# What is $\int_0^{\pi/2}\sin^7(\theta)\cos^5(\theta)d\theta$

I have to integrate the following:

## $$\int_0^\limits\frac{\pi}{2}\sin^7(\theta)\cos^5(\theta)d\theta$$

I decided to use a $$u$$ substitution of $$u=\sin^2(\theta)$$, and $$\frac{du}{2}=\sin(\theta)\cos(\theta)$$

and arrived at this integral

## $$\int_\limits{0}^{1}u^3(1-u)^2du$$

From here I decided to use integration by parts using $$g=u^3$$ and $$dv=(1-u)^2du$$

I get the following:

$$\biggl[\frac{u^3*(1-u)^3}{3}\biggr]_0^1-\int_\limits{0}^{1}(u^2*(1-u)^3)du$$

Repeated again $$g=u^2$$, and $$dv=(1-u)^3du$$

$$\biggl[\frac{u^3*(1-u)^3}{3}\biggr]_0^1-\biggl[\frac{u^2*(1-u)^4}{4}\biggr]_0^1+\frac{1}{2}\int_\limits{0}^{1}u(1-u)^4$$

Repeating again $$g=u$$, and $$dv=(1-u)^4$$

$$\biggl[\frac{u^3*(1-u)^3}{3}\biggr]_0^1-\biggl[\frac{u^2*(1-u)^4}{4}\biggr]_0^1+\frac{1}{2}\biggl[\frac{u(1-u)^5}{5}\biggr]_0^1-\frac{1}5\int_\limits{0}^{1}(1-u)^5$$

and I get

$$\biggl[\frac{u^3*(1-u)^3}{3}\biggr]_0^1-\biggl[\frac{u^2*(1-u)^4}{4}\biggr]_0^1+\frac{1}{2}\biggl[\frac{u(1-u)^5}{5}\biggr]_0^1-\frac{1}{30}\biggl[(1-u)^6\biggr]_0^1$$

• If you just expand $(1-u)^2=u^2+1-2u$, you will be able to solve it more directly. Jan 6, 2019 at 18:09
• Possible duplicate Integral $\int_0^\frac{\pi}{2} \sin^7x \cos^5x\, dx$
– A.Γ.
Jan 6, 2019 at 18:15
• $$\frac 12 B(4,3)$$? Jan 7, 2019 at 2:45

I think you complicated the last part, after all you are integrating a polynomial.

$$\displaystyle \int_0^1 u^3(1-u)^2\mathop{du}=\int_0^1 (u^3-2u^4+u^5)\mathop{du}=\left[\frac{u^4}4-2\frac{u^5}5+\frac{u^6}6\right]_0^1=\frac 14-\frac 25+\frac 16=\frac 1{60}$$

Also you dropped the coeff $$\dfrac 12$$ from $$\dfrac{du}2$$, the result should be $$\dfrac 1{120}$$

Note that: $$B(m+1,n+1)=2\int_0^{\pi/2}\cos^{2m+1}(\theta)\sin^{2n+1}(\theta)d\theta=\frac{m!n!}{(m+n+1)!}$$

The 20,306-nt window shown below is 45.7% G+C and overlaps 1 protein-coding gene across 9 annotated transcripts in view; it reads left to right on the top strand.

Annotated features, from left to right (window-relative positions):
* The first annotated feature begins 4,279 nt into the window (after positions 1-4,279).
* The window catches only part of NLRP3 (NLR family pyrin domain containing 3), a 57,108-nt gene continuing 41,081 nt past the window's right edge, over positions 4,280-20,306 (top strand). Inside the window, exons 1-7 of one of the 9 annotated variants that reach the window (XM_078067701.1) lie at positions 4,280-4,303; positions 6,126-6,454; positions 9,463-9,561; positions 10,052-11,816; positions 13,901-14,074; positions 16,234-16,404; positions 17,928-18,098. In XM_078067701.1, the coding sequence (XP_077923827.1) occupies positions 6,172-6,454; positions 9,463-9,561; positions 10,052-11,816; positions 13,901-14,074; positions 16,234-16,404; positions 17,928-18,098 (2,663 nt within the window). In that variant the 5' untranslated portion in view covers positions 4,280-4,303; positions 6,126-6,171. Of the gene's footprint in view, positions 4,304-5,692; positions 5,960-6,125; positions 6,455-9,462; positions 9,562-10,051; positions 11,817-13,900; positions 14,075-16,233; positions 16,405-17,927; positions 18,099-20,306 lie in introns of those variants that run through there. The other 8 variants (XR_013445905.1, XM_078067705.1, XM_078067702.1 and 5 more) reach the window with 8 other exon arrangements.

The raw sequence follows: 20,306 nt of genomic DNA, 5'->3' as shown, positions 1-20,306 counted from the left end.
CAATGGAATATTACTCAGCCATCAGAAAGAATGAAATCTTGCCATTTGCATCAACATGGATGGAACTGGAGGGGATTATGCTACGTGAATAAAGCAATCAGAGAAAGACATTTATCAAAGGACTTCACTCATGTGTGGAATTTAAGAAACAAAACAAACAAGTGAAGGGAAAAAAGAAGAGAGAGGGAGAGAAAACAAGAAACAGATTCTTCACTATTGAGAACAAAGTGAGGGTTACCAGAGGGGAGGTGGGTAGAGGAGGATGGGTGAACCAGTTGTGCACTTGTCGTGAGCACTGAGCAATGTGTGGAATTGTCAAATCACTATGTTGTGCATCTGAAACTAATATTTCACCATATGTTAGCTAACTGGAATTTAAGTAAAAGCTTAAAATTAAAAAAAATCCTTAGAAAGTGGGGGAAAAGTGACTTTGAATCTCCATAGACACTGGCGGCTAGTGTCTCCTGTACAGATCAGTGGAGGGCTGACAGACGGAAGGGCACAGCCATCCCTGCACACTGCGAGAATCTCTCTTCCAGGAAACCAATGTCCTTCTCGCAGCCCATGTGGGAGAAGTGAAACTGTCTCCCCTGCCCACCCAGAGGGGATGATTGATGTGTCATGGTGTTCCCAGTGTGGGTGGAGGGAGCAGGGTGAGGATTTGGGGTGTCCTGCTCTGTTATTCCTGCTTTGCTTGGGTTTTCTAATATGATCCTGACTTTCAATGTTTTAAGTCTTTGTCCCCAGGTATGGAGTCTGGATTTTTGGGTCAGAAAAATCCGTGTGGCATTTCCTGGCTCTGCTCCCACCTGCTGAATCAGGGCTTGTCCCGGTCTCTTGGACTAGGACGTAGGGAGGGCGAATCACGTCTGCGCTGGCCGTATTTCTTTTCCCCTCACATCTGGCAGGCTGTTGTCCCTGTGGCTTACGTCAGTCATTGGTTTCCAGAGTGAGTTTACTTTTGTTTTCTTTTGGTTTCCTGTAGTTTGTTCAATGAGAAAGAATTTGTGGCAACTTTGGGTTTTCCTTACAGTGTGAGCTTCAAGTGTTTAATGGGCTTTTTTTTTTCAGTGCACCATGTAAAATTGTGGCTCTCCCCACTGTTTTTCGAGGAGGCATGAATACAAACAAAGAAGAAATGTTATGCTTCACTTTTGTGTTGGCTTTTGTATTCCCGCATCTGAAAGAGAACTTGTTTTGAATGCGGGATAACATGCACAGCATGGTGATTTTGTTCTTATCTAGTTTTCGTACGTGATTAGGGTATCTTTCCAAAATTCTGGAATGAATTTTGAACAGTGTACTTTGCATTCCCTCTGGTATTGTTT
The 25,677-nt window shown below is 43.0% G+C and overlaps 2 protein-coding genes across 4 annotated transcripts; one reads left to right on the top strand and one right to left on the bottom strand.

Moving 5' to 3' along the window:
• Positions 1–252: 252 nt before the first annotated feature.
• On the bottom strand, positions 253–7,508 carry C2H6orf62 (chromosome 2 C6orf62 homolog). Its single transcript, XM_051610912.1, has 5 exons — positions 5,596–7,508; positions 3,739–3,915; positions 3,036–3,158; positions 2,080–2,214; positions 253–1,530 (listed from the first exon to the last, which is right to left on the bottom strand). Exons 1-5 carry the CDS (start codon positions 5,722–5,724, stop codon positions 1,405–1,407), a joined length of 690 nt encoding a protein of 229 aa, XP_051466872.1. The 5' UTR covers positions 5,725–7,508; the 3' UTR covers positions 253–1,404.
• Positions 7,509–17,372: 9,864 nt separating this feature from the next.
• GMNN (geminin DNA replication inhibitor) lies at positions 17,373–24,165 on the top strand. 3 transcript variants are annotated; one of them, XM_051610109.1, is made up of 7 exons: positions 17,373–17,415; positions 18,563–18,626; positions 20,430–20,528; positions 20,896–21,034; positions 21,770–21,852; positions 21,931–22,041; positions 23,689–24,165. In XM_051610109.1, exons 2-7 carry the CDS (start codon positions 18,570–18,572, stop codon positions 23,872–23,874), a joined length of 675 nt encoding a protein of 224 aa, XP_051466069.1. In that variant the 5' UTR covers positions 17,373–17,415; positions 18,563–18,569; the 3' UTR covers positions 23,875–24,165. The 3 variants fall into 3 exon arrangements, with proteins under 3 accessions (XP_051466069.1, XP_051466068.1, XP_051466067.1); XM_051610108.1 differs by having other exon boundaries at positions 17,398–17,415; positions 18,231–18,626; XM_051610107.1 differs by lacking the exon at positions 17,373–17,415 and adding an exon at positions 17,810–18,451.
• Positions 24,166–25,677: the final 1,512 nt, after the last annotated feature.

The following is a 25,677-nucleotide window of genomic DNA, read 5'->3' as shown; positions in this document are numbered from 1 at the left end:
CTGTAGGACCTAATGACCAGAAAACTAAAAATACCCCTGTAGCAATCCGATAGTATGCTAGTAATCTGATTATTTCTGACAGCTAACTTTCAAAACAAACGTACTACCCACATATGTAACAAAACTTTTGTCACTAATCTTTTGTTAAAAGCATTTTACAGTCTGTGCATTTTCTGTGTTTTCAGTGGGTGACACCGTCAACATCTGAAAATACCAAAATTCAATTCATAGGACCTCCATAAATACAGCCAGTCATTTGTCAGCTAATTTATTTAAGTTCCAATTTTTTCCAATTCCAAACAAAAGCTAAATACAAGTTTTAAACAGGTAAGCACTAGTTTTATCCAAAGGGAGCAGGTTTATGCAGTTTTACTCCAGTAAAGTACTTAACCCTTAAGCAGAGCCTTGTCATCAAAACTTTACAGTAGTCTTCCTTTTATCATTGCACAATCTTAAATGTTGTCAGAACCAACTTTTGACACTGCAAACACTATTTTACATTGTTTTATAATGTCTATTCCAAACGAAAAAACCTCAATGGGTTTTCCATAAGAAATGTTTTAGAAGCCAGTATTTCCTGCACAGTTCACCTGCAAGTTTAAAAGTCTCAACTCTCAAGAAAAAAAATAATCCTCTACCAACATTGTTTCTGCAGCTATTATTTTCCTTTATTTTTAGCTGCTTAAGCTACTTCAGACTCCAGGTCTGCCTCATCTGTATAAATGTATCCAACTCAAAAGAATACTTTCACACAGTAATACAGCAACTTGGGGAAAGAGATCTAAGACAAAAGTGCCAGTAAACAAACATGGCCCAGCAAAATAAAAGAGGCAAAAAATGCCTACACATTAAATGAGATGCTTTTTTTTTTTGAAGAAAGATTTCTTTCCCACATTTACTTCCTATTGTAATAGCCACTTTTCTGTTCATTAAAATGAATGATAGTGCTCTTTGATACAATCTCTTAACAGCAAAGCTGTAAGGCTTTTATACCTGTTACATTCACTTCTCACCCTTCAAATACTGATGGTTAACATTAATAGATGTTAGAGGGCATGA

• I think this is overkill but nevertheless, it's a solution too! Jan 6, 2019 at 21:23

I would just do $$u=\sin\theta$$ and $$\mathrm du=\cos\theta\,\mathrm d\theta$$. So\begin{align}\int_0^{\frac\pi2}\sin^7(\theta)\cos^5(\theta)\,\mathrm d\theta&=\int_0^{\frac\pi2}\sin^7(\theta)\bigl(1-\sin^2(\theta)\bigr)^2\cos(\theta)\,\mathrm d\theta\\&=\int_0^1u^7(1-u^2)^2\,\mathrm du.\end{align}I think that it's simpler.

To lower the exponents a bit, notice that substitution $$\theta \mapsto \frac\pi2-\theta$$ yields $$\int_0^{\frac\pi2} \cos^7\theta\sin^5\theta\,d\theta = \int_0^{\frac\pi2} \sin^7\theta\cos^5\theta\,d\theta$$

so we have $$2I = \int_0^{\frac\pi2}\sin^5\theta\cos^5\theta(\cos^2\theta+\sin^2\theta)\,d\theta = \int_0^{\frac\pi2}\sin^5\theta\cos^5\theta\,d\theta = \int_0^{\frac\pi2}\sin^5\theta(1-\sin^2\theta)^2\cos\theta\,d\theta$$ Now setting $$u = \sin\theta$$ yields $$I = \frac12 \int_0^1u^5(1-u^2)^2\,du = \frac1{120}$$

As has been noted, this integral can be related to the Beta Function. Here's how.

Consider the integral $$I(a,b)=\int_0^{\pi/2}\sin(x)^a\cos(x)^b\mathrm dx$$ If we make the substitution $$t=\sin(x)^2$$, we have that $$I(a,b)=\frac12\int_0^1t^{\frac{a-1}2}(1-t)^{\frac{b-1}2}\mathrm dt$$ $$I(a,b)=\frac12\int_0^1t^{\frac{a+1}2-1}(1-t)^{\frac{b+1}2-1}\mathrm dt$$ We then recall the definition of the Beta function $$\mathrm B(x,y)=\int_0^1t^{x-1}(1-t)^{y-1}\mathrm dt=\frac{\Gamma(x)\Gamma(y)}{\Gamma(x+y)}$$ Where $$\Gamma(s)$$ is the Gamma function. Technically it is defined by $$\Gamma(s)=\int_0^\infty x^{s-1}e^{-x}\mathrm dx,\qquad \mathrm{Re}(s)>0$$ But in the case that $$s$$ is a (positive) integer, $$\Gamma(s)=(s-1)!$$ So without further adieu, $$I(a,b)=\frac{\Gamma(\frac{a+1}2)\Gamma(\frac{b+1}2)}{2\Gamma(\frac{a+b}2+1)}$$ We then see that your integral is $$I(7,5)=\frac{\Gamma(4)\Gamma(3)}{2\Gamma(7)}$$ $$I(7,5)=\frac1{120}$$